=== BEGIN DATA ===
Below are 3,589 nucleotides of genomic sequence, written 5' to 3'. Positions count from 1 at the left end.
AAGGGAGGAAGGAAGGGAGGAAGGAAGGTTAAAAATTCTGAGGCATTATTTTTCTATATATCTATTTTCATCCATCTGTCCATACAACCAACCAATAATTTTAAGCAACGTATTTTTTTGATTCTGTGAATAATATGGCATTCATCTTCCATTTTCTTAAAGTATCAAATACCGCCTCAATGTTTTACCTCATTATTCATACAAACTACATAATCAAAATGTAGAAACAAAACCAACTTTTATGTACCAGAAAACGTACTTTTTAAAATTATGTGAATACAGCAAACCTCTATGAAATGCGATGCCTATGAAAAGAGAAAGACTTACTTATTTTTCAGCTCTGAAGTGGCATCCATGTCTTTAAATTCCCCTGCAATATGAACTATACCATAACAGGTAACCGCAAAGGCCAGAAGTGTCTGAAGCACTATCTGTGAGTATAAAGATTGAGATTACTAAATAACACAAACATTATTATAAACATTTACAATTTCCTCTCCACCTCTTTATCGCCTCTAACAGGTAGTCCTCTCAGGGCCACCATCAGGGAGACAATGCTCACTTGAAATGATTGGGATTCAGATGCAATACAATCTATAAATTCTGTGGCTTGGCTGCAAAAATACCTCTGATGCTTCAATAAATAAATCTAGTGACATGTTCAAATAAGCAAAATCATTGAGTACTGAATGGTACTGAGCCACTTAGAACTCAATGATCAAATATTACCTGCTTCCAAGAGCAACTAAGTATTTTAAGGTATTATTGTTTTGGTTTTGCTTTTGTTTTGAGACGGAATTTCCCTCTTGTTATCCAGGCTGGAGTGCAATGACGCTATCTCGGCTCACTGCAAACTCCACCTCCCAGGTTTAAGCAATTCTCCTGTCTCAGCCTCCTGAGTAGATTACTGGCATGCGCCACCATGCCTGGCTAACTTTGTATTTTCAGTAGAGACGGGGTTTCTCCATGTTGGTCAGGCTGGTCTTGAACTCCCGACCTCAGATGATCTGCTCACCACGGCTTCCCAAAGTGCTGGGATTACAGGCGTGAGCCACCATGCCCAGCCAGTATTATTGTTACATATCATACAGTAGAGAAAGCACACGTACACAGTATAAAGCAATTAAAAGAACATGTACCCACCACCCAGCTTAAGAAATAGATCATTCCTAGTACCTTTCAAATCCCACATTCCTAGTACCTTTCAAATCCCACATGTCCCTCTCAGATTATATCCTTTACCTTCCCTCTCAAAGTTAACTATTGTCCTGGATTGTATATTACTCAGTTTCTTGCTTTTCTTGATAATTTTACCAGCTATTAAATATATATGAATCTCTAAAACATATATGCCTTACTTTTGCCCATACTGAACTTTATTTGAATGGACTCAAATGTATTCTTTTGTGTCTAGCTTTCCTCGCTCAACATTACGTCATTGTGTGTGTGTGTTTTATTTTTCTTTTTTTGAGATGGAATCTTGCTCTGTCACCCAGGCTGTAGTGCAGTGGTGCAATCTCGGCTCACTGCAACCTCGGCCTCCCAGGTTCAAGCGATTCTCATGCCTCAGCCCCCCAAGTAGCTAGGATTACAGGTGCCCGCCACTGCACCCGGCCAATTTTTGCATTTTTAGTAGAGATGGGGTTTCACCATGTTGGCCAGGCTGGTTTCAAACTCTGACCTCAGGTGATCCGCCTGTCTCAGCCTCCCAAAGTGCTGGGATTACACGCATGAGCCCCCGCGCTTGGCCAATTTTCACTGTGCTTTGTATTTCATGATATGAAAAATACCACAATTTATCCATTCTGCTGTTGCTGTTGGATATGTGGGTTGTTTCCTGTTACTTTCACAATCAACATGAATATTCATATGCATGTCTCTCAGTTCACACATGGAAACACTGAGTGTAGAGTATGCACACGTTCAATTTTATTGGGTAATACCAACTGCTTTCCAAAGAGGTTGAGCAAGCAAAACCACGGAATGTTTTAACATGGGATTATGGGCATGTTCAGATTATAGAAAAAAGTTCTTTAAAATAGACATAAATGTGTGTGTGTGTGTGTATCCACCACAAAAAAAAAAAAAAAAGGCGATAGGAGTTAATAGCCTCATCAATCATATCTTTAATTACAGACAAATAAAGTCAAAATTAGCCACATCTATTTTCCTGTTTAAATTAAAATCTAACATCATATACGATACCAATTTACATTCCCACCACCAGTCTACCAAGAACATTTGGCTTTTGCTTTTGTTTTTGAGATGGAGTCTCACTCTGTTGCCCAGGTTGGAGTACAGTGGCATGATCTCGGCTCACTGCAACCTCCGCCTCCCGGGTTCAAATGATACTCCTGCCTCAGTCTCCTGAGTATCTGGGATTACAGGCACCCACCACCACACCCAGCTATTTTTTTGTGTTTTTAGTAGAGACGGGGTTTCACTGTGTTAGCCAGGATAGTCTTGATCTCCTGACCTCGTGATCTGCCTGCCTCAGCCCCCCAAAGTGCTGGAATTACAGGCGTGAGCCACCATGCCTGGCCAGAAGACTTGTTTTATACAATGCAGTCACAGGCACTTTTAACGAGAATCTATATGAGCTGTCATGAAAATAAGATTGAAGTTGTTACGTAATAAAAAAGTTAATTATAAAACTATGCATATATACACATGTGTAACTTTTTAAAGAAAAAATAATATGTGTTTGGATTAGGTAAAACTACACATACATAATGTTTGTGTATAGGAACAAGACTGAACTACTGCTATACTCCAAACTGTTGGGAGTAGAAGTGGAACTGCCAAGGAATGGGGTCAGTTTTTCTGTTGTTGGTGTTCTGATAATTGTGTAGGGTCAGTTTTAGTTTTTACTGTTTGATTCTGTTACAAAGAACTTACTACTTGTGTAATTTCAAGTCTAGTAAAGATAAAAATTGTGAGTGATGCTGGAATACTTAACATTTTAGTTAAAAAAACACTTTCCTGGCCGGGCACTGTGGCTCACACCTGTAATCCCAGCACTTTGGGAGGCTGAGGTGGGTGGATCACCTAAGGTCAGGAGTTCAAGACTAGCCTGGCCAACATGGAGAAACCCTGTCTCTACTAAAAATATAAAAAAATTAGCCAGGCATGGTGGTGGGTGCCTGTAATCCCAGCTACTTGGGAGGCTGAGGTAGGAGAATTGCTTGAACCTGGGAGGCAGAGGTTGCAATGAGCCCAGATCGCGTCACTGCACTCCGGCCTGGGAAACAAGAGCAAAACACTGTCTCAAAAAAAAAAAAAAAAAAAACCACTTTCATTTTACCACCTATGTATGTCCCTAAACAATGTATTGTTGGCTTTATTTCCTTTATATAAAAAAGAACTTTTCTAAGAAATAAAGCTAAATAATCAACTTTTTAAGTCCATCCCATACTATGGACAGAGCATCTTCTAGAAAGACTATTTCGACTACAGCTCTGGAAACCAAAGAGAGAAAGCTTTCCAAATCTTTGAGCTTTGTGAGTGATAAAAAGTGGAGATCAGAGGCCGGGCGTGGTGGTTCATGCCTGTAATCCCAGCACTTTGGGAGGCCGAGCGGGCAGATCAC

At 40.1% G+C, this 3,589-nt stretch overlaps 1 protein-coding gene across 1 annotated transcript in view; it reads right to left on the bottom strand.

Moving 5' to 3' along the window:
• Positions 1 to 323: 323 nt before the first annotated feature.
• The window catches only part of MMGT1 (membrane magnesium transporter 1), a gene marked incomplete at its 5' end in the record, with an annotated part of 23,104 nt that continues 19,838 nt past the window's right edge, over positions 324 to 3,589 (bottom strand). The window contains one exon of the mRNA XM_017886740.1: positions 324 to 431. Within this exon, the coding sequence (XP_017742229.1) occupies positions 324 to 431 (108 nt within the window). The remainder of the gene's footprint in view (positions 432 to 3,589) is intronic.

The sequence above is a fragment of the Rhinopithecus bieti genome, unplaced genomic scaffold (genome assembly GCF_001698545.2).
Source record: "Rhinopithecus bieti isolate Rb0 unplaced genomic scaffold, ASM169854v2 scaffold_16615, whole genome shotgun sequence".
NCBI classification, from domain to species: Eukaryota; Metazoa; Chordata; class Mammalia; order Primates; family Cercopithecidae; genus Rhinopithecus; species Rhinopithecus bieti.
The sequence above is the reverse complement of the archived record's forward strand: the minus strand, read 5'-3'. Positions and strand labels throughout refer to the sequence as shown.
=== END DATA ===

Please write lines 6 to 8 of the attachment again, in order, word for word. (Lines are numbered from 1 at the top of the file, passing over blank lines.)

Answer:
• The window catches only part of MMGT1 (membrane magnesium transporter 1), a gene marked incomplete at its 5' end in the record, with an annotated part of 23,104 nt that continues 19,838 nt past the window's right edge, over positions 324 to 3,589 (bottom strand). The window contains one exon of the mRNA XM_017886740.1: positions 324 to 431. Within this exon, the coding sequence (XP_017742229.1) occupies positions 324 to 431 (108 nt within the window). The remainder of the gene's footprint in view (positions 432 to 3,589) is intronic.

The sequence above is a fragment of the Rhinopithecus bieti genome, unplaced genomic scaffold (genome assembly GCF_001698545.2).
Source record: "Rhinopithecus bieti isolate Rb0 unplaced genomic scaffold, ASM169854v2 scaffold_16615, whole genome shotgun sequence".